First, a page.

8. The method of claim 1 wherein the bearing displacement BD between an ESM track E and a strong GTG eligible for association with the track E is defined by the relationship:
BD(E,GTG).tbd.BH(R,E)+minI {BH(R,I)+BH(I,E)}
where R is the radar track of the said GTG, the minimum is taken over all IR tracks I linked with R and contained in E's I/E ACL, and BH means bearing history.
Description
BACKGROUND OF THE INVENTION

The present invention relates to multiple sensor integration (MSI), multiple sensor tracking (MST), and more particularly to the association of tracks generated by three collocated dissimilar sensor systems: radar, infrared (IR), and electronic support measures (ESM).

Radar Systems are commonly used to detect and track targets. Such a radar system includes a radar sensor and a computer. The radar sensor radiates electromagnetic energy, and then detects and measures the echoes returned from reflecting objects. The radar computer processes the radar measurements and uses them to maintain a collection of radar "tracks", where each such track estimates the position, velocity and other attributes of a target, enabling the prediction of the target's position. A radar system typically provides target range, azimuth, range rate, and azimuth rate information for each radar track. Some radars have height finding capability, in which case their radar tracks also include elevation information.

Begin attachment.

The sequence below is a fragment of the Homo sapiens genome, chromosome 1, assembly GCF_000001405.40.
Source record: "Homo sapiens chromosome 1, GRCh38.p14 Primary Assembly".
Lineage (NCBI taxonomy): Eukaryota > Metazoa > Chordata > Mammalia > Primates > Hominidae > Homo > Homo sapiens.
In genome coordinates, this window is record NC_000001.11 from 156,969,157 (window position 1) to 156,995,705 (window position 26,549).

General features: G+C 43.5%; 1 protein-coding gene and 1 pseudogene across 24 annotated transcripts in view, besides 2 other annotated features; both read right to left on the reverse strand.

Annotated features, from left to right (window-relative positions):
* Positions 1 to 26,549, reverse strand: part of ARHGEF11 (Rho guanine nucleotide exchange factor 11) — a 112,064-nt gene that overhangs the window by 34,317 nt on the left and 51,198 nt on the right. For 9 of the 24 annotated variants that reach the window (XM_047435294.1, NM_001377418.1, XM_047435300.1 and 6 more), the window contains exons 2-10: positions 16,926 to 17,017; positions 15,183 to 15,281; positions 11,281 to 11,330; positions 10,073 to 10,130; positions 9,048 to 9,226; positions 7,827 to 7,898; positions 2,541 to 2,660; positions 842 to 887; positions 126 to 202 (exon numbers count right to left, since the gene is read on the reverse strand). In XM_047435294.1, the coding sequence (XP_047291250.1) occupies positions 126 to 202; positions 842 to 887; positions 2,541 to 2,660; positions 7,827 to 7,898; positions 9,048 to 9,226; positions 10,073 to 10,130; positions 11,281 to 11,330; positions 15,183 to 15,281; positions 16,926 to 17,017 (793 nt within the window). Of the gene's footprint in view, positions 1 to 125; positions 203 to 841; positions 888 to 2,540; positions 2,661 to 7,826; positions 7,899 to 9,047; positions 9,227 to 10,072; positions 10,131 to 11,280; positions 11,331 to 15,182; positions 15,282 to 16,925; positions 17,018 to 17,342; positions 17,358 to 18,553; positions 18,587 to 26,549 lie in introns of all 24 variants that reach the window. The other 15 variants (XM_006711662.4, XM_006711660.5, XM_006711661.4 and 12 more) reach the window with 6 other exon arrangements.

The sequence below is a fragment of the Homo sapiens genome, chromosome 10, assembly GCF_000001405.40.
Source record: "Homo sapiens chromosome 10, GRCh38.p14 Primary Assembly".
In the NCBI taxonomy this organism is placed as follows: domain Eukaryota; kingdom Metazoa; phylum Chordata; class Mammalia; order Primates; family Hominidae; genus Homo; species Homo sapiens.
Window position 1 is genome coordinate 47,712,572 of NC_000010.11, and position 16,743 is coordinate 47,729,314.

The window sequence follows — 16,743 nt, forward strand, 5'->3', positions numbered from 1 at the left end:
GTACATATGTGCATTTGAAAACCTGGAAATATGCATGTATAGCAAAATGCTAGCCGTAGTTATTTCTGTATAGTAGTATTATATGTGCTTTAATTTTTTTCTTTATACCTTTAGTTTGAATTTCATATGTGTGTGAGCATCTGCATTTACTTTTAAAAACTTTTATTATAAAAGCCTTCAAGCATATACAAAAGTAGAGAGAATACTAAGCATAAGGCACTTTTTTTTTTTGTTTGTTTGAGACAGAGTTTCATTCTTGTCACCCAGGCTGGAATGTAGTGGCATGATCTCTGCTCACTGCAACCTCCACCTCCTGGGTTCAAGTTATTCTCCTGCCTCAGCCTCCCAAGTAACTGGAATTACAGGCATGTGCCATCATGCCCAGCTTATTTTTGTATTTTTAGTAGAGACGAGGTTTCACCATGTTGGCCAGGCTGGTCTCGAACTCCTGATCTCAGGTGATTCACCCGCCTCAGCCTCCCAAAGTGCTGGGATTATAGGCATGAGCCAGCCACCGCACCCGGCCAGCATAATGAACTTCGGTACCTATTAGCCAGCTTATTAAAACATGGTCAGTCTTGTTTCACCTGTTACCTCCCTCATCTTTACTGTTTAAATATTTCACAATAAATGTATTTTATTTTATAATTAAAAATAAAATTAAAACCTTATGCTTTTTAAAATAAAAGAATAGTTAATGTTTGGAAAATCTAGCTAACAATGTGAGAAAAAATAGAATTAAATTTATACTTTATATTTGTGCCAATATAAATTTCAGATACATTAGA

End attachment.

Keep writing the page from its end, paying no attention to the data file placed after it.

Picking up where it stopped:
In many military applications, such as ship self-defense systems, other types of sensors, including IR sensors and ESM sensors, may also be used in addition to radar to enhance the detection and tracking of targets and to support the designation of targets to weapon systems.

An infrared sensor system detects infrared radiation. Such a sensor system uses radiation emitted by targets to detect and track targets. An IR track includes azimuth and elevation data, but no range data.

An ESM sensor system detects radio frequency energy. Such a sensor system includes a radio frequency receiver detecting and monitoring electromagnetic emissions from targets, and a processor estimating the waveform parameters, the angle-of-arrival, and the identification of the received signals. An ESM track typically provides bearing (angle-of-arrival), identification and waveform information, but does not include range or elevation information.